RenewableUK’s Director of Strategic Communications Luke Clark told the media, “The Prime Minister and the Chancellor want to build back greener; putting low-cost renewables at the heart of this agenda is a no-regrets option that will get investment flowing into the economy quickly and create jobs. Government has the tools it needs to put a rocket under renewable energy projects, which will make it much easier to achieve wider net zero objectives like the switch to EVs and low carbon heating. If we can support innovation and strategic investment in our offshore wind supply chain, alongside new cutting-edge technologies like renewable hydrogen and floating wind, the UK can be at the forefront of global growth sectors. The renewables sector is one of the biggest investors in UK infrastructure; boosting that will increase opportunities and employment, particularly in parts of our economy where we need to level up.”

insight-Sept_2020_Inside_image-1Britain urges green spending
The estimated figures have encouraged the British government to increase green spending because not doing so will only limit the industry’s potential, as many argue. Now, Siemens and EDF are in a coalition with local lenders in the country to pledge £5 billion toward renewable energy. Tapping into private sector investment would result in a net return of £100 billion to support the British economy which potentially includes £40bn for energy efficiency. This seems to exceed the defined target of £9.2 billion in the Conservative manifesto. A joint study published by Siemens and UK100 argues that a balanced energy system is required along with the right mix of local decentralised energy systems.

Most experts think the idea of a long-term, investible renewable energy policy platform is necessary to tear down industry barriers. Perhaps, more policy certainty over price stability in Contracts for Difference auctions, distribution network connection planning and cost structures will be highly beneficial to the industry. But here is the problem with policy development. Britain’s national planning policy needs to be amended to annihilate barriers for new onshore wind projects. However, the government announced plans earlier this year to allow onshore renewable energy projects to compete in upcoming CfD auctions, crafting a new route to industry potential. That progress can be made when a collective effort is seen with the government, companies and public trying to create a more sustainable policy landscape that will boost investor confidence.

Investors increasingly on board with energy transformation
A few weeks ago, Britain-listed renewable energy stocks increased 170 percent on average for the year. But the investment levels will have to continue for decades to meet climate change targets, observed finnCap in its latest report. The report points out that $350 billion in annual investment is required over a period of 30 years to meet the Paris agreement. Although investments in renewable energy remain solid, the current level of investment requirement is huge. For that reason, the country needs to maintain its inflow of investments in the industry over that period to ensure at least 50 percent of renewable energy mix can be achieved by 2050.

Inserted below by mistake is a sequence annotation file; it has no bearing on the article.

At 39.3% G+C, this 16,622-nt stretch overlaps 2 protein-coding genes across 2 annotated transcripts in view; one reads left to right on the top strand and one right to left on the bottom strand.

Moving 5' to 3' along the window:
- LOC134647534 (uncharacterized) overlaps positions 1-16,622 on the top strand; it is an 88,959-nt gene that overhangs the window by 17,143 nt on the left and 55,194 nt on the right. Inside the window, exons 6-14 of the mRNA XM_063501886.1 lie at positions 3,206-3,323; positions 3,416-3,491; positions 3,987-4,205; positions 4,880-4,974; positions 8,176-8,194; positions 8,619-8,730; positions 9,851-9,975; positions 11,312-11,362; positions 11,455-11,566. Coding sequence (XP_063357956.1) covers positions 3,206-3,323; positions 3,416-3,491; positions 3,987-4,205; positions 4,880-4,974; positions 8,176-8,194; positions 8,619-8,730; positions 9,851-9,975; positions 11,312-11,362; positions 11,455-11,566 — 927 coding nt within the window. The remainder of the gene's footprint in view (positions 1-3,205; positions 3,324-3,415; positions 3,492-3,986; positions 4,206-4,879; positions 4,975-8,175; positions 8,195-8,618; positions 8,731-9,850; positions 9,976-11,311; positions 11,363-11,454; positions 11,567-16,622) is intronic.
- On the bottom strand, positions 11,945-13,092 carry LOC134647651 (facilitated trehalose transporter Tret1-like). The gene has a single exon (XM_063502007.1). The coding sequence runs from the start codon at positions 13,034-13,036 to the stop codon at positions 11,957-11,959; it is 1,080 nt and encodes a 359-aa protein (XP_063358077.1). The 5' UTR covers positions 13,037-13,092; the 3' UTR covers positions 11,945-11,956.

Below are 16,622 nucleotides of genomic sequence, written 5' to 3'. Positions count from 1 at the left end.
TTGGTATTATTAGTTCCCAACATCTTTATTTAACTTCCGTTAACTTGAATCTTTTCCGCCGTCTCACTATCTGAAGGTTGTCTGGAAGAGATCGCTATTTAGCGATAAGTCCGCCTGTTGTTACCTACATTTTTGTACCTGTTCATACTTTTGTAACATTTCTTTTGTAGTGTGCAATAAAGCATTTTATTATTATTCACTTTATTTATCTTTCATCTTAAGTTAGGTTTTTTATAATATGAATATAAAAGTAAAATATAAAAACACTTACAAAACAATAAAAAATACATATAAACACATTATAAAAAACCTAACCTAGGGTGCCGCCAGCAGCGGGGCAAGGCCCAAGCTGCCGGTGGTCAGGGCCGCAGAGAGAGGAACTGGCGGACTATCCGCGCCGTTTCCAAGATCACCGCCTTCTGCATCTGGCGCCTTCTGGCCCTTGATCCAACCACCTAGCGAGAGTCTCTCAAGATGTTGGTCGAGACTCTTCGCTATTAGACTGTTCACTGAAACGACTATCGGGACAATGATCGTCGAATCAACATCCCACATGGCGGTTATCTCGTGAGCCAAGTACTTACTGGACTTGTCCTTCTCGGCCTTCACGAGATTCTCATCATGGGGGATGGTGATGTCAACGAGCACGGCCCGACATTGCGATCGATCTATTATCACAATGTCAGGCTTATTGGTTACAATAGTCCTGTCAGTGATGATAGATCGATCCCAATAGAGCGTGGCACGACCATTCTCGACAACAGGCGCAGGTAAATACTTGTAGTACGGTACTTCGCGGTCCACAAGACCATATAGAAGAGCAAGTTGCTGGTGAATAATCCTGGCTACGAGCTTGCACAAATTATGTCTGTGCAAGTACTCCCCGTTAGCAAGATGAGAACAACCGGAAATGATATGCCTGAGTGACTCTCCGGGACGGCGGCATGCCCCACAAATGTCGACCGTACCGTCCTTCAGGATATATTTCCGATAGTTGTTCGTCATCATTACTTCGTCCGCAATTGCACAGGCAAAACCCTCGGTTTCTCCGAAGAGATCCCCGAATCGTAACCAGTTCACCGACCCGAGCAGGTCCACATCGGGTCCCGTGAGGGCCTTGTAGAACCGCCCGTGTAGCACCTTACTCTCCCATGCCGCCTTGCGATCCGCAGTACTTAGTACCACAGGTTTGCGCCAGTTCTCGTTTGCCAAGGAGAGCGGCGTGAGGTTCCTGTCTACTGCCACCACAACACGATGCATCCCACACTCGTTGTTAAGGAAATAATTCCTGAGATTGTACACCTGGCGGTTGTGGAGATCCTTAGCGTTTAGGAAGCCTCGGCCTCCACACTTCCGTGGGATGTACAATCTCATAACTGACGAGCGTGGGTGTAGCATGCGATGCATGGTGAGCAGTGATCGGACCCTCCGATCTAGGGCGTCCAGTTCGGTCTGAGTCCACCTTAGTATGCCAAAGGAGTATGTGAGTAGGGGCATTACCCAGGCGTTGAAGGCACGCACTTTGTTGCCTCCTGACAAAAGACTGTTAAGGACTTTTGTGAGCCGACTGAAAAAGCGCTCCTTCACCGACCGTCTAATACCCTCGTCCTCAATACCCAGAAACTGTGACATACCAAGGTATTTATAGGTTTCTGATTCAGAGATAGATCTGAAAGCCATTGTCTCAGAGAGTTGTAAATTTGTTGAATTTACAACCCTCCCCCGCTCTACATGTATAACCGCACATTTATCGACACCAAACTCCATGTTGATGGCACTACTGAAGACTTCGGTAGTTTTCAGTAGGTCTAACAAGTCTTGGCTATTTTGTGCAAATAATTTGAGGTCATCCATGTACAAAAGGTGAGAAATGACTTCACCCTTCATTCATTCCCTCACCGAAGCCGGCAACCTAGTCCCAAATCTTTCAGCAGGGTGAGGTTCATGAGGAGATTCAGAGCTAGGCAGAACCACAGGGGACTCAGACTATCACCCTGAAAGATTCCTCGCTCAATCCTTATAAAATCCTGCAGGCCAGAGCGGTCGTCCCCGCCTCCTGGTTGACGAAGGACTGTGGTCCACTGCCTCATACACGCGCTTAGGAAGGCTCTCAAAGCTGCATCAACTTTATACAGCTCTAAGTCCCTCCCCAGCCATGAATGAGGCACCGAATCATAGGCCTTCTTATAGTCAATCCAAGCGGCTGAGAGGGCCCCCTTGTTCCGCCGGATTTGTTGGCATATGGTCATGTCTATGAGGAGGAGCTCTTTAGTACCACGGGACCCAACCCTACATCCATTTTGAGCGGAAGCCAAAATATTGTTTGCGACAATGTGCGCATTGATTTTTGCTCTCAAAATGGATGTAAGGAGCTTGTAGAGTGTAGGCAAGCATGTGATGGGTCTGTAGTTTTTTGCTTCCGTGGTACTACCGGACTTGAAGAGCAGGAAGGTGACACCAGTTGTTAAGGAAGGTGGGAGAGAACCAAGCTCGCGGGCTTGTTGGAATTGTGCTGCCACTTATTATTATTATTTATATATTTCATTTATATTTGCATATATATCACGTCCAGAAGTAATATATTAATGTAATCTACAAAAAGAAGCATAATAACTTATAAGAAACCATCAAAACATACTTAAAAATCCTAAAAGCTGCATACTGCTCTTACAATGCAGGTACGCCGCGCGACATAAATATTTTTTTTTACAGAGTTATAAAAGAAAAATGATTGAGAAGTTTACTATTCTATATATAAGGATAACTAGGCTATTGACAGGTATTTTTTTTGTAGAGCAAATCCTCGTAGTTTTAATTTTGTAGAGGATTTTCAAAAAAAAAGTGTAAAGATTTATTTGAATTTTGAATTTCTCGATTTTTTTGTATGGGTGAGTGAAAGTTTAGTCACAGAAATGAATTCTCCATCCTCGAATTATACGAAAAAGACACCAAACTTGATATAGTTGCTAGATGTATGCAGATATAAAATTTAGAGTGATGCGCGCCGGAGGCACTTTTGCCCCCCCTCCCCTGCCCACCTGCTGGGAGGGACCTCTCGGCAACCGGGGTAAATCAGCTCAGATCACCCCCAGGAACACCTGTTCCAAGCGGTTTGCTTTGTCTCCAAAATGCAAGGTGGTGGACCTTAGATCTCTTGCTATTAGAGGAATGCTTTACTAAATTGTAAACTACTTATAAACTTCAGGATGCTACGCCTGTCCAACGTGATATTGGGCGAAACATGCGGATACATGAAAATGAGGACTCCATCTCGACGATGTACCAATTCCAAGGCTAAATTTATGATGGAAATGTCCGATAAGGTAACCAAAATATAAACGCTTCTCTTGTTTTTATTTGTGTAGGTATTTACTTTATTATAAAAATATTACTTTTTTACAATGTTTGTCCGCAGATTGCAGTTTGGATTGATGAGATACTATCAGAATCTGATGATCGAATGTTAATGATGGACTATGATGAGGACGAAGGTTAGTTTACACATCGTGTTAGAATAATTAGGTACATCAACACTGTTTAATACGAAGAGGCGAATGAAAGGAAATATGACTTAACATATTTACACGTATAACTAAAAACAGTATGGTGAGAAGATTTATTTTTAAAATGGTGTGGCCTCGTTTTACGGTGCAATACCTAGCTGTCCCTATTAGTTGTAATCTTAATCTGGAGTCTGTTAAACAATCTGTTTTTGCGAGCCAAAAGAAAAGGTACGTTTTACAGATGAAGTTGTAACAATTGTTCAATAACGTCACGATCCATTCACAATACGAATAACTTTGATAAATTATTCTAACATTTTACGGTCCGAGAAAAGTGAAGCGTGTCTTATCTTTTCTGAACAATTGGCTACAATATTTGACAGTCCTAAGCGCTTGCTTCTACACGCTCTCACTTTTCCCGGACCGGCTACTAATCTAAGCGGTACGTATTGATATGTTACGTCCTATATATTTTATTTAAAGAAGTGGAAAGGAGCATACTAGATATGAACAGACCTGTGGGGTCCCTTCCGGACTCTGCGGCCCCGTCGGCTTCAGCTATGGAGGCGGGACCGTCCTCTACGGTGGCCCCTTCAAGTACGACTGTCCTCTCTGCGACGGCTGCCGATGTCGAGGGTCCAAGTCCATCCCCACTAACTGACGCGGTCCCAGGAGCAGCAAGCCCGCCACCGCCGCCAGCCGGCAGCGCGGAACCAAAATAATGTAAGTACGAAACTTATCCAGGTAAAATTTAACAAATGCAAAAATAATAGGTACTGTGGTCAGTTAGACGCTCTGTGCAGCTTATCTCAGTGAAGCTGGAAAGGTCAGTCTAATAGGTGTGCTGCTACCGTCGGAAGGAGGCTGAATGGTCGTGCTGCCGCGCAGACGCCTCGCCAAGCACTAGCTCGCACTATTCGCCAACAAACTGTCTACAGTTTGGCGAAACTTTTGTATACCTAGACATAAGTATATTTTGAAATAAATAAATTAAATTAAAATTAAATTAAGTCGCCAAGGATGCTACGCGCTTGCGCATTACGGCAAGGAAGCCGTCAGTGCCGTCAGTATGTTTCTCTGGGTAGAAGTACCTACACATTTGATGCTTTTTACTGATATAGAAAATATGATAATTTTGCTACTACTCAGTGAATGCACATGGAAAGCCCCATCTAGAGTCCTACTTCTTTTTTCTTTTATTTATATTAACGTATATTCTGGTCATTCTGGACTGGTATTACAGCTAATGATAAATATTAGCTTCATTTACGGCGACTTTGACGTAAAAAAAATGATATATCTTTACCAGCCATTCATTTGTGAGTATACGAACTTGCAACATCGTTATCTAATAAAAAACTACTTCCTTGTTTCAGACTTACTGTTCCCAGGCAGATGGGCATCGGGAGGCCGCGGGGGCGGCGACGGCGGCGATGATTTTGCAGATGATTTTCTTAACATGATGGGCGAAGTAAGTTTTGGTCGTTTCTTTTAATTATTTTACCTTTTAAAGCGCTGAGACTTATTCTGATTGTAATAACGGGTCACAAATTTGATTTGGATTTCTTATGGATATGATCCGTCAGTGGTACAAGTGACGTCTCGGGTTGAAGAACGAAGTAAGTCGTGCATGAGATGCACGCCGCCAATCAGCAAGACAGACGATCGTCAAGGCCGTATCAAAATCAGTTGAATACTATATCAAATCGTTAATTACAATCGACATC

insight-Sept_2020_Inside_image-2Interestingly, the report even highlights that IOCs need to make significant categorisations among themselves as ‘good energy’ and ‘bad energy’ companies to speed up the energy transition. In this context, good energy is associated with renewables and gas while bad energy largely covers oil, oil sands, refining, marketing and petrochemicals. finnCap research director Jonathan Wright, said in the report, “Clean, limitless in supply, increasingly competitive on costs, future-proofed, socially desirable and governmentally encouraged, renewable energy is here to stay. What’s more, with institutional investors increasingly focused on sustainability, even SMID cap oil and gas exploration and production companies are going to have to present a convincing ‘E’ component to their ESG strategy if they are to attract these investors.”

It is in fact important for small and medium sized oil exploration and production companies seeking long-term growth to build sustainability credentials in the coming years. For example, Shell and BP recently announced their plans for multi-billion pound write-downs of their fossil fuel assets. It is reported that investors are increasing in the country’s renewables in full support of the energy transformation. That said, companies that are still reliant on carbon-intensive assets will have to take progressive steps to stay ahead of the game.